288 A.2d 800 (Pa. 1972), Commonwealth v. Butler
|Citation:||288 A.2d 800, 446 Pa. 374|
|Opinion Judge:||Author: O'brien|
|Party Name:||COMMONWEALTH of Pennsylvania, Appellee, v. Charles BUTLER, Appellant.|
|Case Date:||March 20, 1972|
|Court:||Supreme Court of Pennsylvania|
[446 Pa. 375] Benjamin A. Katz (submitted), Philadelphia, for appellant.
Arlen Specter, Dist. Atty. (submitted), James D. Crawford, Deputy Dist. Atty., Richard A. Sprague, 1st Asst. Dist. Atty., Milton M. Stein, Chief, Appeals Division, James Watt, Asst. Dist. Atty., Philadelphia, for appellee.
Before BELL, C.J., and JONES, EAGEN, O'BRIEN, ROBERTS, POMEROY and BARBIERI, JJ.
OPINION OF THE COURT
Appellant, Charles Butler, while represented by counsel, pleaded guilty to two charges of murder generally,[446 Pa. 376] and after a degree-of-guilt hearing was found guilty of murder in the first degree and sentenced to consecutive terms of life imprisonment. No appeal from the judgments of sentence ensued, but nearly five years later appellant filed a Post Conviction Hearing Act petition in which he alleged that his guilty pleas was unlawfully induced and that he was not adequately informed of his appeal rights. An evidentiary hearing resulted in an order granting appellant the right to file post-trial motions nunc pro tunc. Such motions were filed and denied, and the case is now before this Court on direct appeal from the judgments of sentence.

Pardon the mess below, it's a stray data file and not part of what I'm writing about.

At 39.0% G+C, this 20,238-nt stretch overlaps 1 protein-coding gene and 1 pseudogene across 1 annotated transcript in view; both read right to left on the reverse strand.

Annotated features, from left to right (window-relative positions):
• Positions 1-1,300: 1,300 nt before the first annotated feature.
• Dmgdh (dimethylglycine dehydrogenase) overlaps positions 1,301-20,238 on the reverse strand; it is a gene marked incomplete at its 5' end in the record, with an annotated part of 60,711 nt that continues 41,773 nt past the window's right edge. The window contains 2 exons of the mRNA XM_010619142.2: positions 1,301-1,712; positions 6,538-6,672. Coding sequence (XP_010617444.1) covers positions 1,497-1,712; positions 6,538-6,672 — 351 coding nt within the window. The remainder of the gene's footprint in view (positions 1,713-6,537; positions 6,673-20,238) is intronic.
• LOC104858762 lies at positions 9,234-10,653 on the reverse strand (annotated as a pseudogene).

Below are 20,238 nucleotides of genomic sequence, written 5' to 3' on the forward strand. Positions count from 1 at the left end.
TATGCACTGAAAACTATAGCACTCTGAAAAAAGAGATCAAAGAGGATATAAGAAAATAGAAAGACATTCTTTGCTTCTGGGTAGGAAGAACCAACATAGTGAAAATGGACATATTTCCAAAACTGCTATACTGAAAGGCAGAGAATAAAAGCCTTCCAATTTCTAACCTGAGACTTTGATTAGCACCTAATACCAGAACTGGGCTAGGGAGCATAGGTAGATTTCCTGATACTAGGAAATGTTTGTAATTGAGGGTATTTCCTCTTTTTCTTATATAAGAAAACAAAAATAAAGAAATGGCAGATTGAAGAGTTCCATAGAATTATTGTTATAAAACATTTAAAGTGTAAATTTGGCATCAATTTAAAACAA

The only question raised on appeal is whether appellant voluntarily and intelligently entered pleas of guilty with knowledge of the nature of the charges and of his constitutional privileges.
A reading of the record in this case leads us to conclude that both the Post Conviction Hearing Act court and the court which heard the nunc pro tunc post-trial motions correctly concluded that the guilty pleas were knowingly and voluntarily entered. Although this case antedates Com. ex rel. West v. Rundle, 428 Pa. 102, 237 A.2d 196 (1968), there appears an on-the-record colloquy which is more than adequate to establish that appellant's pleas were knowingly and voluntarily entered. The colloquy establishes that appellant was informed in open court that he had been charged with murder and that he had the right to be tried by a jury. He was further informed that if he pleaded guilty, the degree of guilt would be fixed by a three-judge court and that that court, depending upon the degree of guilt found, could impose a penalty of...
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